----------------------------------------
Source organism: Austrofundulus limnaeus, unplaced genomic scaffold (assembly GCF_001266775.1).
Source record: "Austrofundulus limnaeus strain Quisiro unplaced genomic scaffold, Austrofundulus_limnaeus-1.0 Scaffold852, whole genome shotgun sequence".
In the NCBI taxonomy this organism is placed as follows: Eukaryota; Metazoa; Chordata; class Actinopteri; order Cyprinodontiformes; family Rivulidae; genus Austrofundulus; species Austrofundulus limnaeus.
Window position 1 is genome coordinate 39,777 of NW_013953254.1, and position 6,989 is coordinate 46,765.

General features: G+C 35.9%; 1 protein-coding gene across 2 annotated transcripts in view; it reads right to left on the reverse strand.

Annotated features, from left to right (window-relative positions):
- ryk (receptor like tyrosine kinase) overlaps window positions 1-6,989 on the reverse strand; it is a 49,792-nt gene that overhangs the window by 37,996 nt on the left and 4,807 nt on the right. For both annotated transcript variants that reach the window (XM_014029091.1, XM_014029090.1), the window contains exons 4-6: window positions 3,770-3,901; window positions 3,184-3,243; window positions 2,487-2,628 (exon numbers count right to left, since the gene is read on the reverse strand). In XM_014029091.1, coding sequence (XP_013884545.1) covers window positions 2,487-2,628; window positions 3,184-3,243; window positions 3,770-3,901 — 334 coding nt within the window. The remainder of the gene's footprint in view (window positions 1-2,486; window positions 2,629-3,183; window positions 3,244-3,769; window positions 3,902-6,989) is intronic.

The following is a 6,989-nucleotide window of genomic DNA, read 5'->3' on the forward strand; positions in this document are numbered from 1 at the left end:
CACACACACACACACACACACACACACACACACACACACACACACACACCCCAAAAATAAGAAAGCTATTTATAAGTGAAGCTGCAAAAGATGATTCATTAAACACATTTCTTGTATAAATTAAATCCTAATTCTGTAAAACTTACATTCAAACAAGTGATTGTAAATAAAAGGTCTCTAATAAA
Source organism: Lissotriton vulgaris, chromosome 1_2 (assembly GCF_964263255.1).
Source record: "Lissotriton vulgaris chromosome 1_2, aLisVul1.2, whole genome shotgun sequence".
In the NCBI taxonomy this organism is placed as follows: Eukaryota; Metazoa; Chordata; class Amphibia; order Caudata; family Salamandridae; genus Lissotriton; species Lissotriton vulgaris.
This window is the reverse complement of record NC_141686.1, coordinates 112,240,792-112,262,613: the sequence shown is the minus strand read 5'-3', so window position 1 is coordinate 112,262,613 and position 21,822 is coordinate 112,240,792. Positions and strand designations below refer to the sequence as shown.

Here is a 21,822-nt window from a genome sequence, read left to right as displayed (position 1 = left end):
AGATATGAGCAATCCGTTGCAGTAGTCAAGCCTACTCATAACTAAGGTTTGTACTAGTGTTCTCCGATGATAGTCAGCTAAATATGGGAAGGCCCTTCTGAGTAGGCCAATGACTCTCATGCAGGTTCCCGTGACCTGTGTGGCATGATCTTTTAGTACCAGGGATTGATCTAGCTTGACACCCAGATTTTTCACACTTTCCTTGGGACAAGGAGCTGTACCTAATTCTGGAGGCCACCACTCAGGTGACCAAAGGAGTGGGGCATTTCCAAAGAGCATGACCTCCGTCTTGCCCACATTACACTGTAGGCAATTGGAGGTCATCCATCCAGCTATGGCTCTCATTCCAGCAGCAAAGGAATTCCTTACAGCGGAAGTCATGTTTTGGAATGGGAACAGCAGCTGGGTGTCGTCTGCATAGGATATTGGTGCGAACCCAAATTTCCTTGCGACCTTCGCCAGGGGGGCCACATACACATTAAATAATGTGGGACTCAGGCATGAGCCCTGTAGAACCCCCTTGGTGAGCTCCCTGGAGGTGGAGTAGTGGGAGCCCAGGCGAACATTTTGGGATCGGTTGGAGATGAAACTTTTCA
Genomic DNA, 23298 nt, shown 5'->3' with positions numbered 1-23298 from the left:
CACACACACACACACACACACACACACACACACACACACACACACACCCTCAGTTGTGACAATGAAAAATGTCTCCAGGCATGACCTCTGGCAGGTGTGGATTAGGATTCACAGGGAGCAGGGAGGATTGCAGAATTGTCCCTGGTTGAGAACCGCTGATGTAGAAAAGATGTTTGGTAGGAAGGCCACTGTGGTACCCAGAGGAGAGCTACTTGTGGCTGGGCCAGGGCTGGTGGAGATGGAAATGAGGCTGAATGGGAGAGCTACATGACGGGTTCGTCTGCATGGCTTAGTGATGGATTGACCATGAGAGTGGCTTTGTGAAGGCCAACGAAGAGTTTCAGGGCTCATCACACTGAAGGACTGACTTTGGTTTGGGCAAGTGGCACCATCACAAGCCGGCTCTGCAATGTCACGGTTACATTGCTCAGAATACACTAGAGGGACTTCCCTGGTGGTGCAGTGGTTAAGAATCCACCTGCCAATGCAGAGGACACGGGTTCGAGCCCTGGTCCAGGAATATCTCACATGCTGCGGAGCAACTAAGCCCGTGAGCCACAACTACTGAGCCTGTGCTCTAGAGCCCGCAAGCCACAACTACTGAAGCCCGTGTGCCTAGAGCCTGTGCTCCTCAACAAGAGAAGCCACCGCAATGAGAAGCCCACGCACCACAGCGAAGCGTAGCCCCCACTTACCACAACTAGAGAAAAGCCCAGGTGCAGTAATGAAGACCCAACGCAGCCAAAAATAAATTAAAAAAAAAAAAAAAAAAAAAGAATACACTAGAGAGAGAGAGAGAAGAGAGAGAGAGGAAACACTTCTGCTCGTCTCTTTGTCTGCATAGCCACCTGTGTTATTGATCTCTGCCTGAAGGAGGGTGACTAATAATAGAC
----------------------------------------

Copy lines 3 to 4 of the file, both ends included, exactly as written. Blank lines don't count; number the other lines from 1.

In the NCBI taxonomy this organism is placed as follows: Eukaryota; Metazoa; Chordata; class Actinopteri; order Cyprinodontiformes; family Rivulidae; genus Austrofundulus; species Austrofundulus limnaeus.
Window position 1 is genome coordinate 39,777 of NW_013953254.1, and position 6,989 is coordinate 46,765.